The sneaker had to be desired by young athletes, who were paramount to Nike’s successes at the time, and constructed with elements to enhance their performance – viz, resilient cushioning and lateral support. But the true genius of the idea was that it got the up-and-coming generation hooked, encouraging future stars to develop a relationship with the brand early on in their career.
“At this time, the revolution in basketball shoe construction was well underway,” says Mr Kevin Imamura, global footwear R&D for Nike SB , the skateboarding division of the sportswear superbrand. “The Dunk was able to reap the benefits of several earlier Nike shoes like the Air Force 1, the Terminator the Air Jordan 1.”
And so, in August 1985, the Nike Dunk High was born: a sneaker that offered athletes and fans a way to sport their college team’s colours with flair. Aptly, the first campaign was titled “Be True To Your School”. “It was the sneaker of college basketball and was offered in a wide range of colourways, which made it more of a chameleon,” says Ms Semmelhack. “It was adaptable.”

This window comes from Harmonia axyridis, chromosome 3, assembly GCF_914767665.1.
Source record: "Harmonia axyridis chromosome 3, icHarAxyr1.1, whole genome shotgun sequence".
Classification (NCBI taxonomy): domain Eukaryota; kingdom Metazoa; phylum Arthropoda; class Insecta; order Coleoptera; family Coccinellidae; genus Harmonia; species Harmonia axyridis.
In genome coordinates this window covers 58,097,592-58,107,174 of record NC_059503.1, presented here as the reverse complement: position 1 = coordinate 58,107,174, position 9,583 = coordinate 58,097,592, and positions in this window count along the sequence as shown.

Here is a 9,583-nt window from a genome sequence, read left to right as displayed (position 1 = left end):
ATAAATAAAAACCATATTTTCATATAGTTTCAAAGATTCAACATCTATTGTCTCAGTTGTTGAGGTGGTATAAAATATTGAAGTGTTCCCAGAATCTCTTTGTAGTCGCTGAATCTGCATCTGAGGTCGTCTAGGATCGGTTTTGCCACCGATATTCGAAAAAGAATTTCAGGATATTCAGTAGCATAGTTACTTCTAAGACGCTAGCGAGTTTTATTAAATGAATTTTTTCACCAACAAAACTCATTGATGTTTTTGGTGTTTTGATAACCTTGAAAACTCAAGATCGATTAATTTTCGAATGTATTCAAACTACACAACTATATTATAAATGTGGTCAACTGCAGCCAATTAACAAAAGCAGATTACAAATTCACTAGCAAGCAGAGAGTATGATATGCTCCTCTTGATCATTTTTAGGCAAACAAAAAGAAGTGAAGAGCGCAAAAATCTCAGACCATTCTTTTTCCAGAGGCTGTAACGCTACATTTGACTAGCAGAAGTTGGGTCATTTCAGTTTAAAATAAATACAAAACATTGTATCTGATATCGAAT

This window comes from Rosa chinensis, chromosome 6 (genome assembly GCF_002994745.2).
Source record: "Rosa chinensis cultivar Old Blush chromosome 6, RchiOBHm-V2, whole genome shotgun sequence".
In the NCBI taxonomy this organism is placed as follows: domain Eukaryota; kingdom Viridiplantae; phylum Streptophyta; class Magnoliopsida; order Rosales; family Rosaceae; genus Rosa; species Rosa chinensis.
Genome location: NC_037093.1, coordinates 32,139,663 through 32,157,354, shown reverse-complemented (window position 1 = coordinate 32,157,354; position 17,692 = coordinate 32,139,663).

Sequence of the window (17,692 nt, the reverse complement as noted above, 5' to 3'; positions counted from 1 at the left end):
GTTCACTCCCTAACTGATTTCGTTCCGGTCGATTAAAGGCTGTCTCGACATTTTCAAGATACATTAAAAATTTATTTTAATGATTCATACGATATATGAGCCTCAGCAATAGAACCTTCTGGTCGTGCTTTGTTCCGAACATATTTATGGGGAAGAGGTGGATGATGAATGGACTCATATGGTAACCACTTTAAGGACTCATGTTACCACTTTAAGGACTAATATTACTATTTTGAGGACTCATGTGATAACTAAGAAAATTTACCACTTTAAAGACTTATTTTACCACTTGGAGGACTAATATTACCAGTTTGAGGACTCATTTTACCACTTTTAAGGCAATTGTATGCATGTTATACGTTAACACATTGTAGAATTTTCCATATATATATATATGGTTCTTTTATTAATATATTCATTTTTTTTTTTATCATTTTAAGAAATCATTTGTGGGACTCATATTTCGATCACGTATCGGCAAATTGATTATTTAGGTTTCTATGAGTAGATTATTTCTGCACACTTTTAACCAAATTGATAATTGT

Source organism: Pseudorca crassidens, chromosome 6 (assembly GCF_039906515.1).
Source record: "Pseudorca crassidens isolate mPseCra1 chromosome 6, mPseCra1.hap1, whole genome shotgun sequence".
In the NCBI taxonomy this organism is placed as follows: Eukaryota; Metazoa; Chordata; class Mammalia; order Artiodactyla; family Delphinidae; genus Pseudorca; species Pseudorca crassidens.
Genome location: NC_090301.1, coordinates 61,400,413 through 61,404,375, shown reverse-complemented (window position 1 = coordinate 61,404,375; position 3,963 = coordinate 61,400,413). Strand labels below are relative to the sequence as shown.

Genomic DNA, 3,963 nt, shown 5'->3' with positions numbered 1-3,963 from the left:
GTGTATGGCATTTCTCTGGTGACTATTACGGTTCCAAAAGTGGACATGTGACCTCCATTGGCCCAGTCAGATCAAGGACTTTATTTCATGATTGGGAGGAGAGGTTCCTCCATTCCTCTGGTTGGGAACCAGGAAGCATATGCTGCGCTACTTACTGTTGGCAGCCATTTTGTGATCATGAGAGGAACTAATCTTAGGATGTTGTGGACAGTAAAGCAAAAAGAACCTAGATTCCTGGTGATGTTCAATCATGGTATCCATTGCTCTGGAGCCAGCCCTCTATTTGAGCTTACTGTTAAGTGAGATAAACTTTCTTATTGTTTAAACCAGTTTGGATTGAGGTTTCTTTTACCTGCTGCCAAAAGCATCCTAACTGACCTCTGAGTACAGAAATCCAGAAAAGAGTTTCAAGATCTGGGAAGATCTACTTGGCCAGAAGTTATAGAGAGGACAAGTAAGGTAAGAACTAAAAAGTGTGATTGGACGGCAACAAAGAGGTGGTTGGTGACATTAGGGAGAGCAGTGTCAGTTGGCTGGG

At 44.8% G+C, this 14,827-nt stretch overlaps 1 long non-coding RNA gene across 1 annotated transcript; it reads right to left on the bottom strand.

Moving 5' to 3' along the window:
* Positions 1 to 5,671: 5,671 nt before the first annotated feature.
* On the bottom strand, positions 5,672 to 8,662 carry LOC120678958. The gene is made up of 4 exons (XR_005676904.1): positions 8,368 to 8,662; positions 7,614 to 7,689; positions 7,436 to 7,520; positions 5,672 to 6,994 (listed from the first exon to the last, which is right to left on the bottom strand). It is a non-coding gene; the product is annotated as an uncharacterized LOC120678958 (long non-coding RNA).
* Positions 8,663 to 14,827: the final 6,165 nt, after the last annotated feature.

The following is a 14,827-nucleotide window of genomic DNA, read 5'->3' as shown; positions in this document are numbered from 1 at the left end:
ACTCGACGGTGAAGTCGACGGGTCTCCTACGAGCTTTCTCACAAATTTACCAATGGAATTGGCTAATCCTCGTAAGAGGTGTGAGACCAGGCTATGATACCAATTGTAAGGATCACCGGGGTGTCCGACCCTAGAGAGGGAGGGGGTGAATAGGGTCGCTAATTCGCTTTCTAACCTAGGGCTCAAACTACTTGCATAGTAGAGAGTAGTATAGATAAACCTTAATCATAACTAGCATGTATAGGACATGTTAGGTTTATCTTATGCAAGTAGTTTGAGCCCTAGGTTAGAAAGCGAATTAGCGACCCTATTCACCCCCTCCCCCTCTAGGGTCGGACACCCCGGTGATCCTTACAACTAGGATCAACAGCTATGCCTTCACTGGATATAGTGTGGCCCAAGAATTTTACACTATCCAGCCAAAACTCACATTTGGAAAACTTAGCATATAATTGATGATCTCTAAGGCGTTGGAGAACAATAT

Original “Be True To Your School” print ad, 1985. Photograph courtesy of Nike
For a moment in time, the sneakers were ubiquitous. The high-tops had tangible appeal beyond the confines of college arenas, especially within black communities and urban subcultures. Younger generations loved the punchy colourways, which complemented their personal style. They also had the chance to catch sight of the sneakers in films such as Mr Spike Lee’s School Daze (1988), cementing their street credentials. But, alas, none of this was enough to stop the newly formed Jordan line overshadowing its more accessible counterparts.